Situated 95 miles (150 km) southwest of Juneau, on the western coast of Baranof Island in the Alexander Archipelago, it is the only city in southeastern Alaska that lies on the Pacific Ocean. The area was originally inhabited by Tlingit Indians. It was explored by a Russian expedition in 1741, and Old Sitka, or Fort St. Michael, was established in July 1799 by Aleksandr Baranov (Baranof), the first Russian governor of Alaska. The fort was destroyed by the Tlingit in 1802. The present city was founded as Novo Arkhangelsk (“New Archangel”) in 1804, when Baranov moved the headquarters of the Russian-American Company (a Russian trading company) there from Kodiak. After 1867 the settlement was commonly known as Sitka (derived from a Tlingit phrase meaning “on the outside of Shee (Baranof Island)”).

Russian Women in Alaska

Very few Russian women came to Alaska. Those who did met great hardships. Most of the women came to Alaska to help their husbands govern the new Alaskan settlements. Some came because they were teachers. And a few of them were instrumental in our history without ever leaving their country.

Catherine the Great sent Gregorii Shelikhov to Alaska to control the fur trade. His company, the Shelikhov Trading Company and its successor, the Russian-American Company controlled the fur industry. Shelikhov hired Alexander Baranof. Baranof served the company for 30 years. He became something of a legend. He was the kind of person that commanded respect, awe, and fear. Baranof eventually came to be an administrator over the colonies. His daughter, Anna, had an important role in Alaska’s history.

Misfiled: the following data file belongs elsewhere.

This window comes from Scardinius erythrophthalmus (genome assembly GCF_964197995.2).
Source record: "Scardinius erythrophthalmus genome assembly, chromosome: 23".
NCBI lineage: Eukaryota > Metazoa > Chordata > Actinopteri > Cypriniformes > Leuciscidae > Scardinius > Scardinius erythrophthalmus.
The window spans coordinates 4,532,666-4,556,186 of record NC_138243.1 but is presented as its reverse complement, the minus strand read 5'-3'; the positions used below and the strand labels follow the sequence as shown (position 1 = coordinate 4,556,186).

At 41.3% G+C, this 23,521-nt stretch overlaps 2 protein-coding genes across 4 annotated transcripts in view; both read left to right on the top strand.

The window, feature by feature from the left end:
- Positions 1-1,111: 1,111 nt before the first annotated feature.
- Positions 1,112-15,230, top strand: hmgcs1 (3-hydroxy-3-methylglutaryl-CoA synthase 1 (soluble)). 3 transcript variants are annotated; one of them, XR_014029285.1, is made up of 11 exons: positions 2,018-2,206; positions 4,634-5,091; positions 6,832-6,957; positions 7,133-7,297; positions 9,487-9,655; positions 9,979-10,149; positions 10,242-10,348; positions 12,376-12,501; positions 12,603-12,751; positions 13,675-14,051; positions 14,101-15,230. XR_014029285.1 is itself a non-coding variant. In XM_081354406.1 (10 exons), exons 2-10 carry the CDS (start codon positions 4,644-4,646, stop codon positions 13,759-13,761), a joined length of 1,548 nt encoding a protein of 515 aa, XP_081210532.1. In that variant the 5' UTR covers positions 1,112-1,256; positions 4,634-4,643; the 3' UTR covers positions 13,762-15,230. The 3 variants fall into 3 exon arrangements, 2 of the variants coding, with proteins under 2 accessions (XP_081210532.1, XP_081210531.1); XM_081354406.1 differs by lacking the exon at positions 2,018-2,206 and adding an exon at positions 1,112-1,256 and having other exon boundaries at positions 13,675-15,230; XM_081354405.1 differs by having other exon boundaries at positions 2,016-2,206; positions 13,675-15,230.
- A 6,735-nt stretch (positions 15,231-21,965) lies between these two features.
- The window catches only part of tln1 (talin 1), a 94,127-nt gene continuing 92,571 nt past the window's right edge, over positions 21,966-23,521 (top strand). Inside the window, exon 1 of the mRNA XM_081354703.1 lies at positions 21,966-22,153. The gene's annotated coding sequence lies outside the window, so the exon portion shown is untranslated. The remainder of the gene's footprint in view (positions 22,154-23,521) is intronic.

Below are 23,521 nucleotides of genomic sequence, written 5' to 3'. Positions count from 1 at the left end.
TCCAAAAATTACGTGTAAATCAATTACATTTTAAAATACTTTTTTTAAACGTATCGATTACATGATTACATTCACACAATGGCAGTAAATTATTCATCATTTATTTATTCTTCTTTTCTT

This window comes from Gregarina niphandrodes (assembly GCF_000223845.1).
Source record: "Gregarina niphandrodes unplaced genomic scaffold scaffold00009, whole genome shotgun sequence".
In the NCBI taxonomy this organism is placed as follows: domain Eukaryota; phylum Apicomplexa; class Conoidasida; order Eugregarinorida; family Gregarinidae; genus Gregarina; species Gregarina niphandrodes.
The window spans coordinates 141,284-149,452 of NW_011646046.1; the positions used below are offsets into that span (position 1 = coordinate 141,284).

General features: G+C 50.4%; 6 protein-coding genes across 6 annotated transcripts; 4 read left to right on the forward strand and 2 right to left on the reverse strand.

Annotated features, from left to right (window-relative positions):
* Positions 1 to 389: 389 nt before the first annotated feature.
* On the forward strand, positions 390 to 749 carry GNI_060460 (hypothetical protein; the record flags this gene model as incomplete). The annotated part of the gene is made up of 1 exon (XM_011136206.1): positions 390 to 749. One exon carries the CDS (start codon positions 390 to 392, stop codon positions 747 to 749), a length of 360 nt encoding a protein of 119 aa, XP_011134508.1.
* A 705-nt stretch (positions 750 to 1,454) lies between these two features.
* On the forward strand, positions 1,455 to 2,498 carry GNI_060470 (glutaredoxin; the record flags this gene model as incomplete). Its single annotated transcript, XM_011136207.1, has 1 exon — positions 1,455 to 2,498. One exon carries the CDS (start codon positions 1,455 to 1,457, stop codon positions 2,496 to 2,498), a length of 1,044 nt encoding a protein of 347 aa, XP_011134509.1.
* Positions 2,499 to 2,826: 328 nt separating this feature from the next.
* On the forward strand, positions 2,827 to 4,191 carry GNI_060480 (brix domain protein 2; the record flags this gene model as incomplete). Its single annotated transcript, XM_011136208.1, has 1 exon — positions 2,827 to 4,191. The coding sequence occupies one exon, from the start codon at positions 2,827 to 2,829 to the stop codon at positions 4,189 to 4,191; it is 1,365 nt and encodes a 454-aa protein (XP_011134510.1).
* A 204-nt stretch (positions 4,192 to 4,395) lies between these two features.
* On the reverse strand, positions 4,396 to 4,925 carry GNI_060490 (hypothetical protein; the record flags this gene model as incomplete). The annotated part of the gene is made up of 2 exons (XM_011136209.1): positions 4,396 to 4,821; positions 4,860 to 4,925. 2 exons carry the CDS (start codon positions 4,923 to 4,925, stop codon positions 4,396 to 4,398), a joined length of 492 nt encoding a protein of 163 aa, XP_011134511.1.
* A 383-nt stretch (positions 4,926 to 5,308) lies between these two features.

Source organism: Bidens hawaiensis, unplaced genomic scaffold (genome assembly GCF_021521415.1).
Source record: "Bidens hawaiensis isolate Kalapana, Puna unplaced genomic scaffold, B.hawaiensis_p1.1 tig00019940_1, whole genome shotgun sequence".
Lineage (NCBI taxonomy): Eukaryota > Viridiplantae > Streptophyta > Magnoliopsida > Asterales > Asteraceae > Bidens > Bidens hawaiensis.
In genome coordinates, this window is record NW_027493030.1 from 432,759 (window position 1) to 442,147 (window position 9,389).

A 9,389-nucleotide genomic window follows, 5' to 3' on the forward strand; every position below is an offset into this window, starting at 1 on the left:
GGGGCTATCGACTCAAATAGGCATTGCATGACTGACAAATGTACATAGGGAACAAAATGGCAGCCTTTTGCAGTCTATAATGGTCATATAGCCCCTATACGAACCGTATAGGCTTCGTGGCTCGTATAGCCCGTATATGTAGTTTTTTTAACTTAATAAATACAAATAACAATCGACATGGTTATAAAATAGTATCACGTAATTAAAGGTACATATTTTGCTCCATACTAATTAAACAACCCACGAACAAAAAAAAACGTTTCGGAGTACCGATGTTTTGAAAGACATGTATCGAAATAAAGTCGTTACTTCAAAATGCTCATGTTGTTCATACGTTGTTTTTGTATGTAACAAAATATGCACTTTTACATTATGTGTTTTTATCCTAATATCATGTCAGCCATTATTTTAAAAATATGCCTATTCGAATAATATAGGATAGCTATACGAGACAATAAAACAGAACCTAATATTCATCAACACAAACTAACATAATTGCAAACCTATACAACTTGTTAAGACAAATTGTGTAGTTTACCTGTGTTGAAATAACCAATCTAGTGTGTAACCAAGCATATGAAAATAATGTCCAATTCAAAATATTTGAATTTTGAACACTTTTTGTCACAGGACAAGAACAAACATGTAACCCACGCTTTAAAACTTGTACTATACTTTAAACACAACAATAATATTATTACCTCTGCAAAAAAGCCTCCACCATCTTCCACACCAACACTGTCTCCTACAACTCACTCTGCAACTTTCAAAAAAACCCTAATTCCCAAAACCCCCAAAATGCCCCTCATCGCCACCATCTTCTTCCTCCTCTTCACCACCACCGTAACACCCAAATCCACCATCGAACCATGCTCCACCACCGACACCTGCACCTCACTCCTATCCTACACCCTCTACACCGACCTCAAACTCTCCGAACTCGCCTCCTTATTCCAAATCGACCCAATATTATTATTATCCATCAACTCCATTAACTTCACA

With the Russians came Russian Catholics. They began to teach the natives their religion. There is still a dominance of the Catholic religion among Alaskan natives today. But upon the arrival of Margaretha Etholen, wife of the governor of Russian America, the Lutheran church was introduced to the natives; who up to that point had been taught nothing but Catholic religion.

1800 to 1867

Alexandr Baranov, «Lord of Alaska,» not only played an active role in the Russian–American Company, but he was also the first governor of Russian America.

By 1804, Alexandr Baranov, now manager of the Russian–American Company, had consolidated the company’s hold on fur trade activities in the Americas following his victory over the local Tlingit clan at the Battle of Sitka. Despite these efforts, the Russians never fully colonized Alaska. For the most part they clung to the coast and shunned the interior.

From 1812 to 1841 Fort Ross, California was active. From 1814 to 1817 Russian Fort Elizabeth was operating in Hawaii. By the 1830s, the Russian monopoly on trade was weakening. The Hudson’s Bay Company set up posts on the southern edge of Russian America in 1839 under terms of a lease resulting from an earlier attempt in 1833 to block the establishment of such posts. The Hudson’s Bay Company began siphoning off trade.

The Americans were also becoming a force. Baranov began to depend heavily on American supply ships, since they came more frequently than Russian ones. In addition, Americans could sell furs to the Canton market, which was closed to the Russians. The downside was that American hunters and trappers encroached on territory Russians considered theirs. The Russo-American Treaty of 1824 recognized exclusive Russian rights to the fur trade above Latitude 54°, 40′ North, with the American rights and claims restricted to below that line, as was also the context of the Treaty of Saint Petersburg, a parallel agreement with the British in 1825. The agreements soon went by the wayside, however, and with the retirement of Alexandr Baranov in 1818, the Russian hold on Alaska was further weakened.

When the Russian-American Company’s charter was renewed in 1821, it stipulated that the chief managers from then on be naval officers. Most naval officers did not have any experience in the fur trade, so the company suffered. The second charter also tried to cut off all contact with foreigners, especially the competitive Americans, but this strategy backfired since the Russian colony had become used to relying on American supply ships, and America had become a valued customer for furs. Eventually the Russian–American Company entered into an agreement with the Hudson’s Bay Company, which gave the British rights to sail through Russian territory.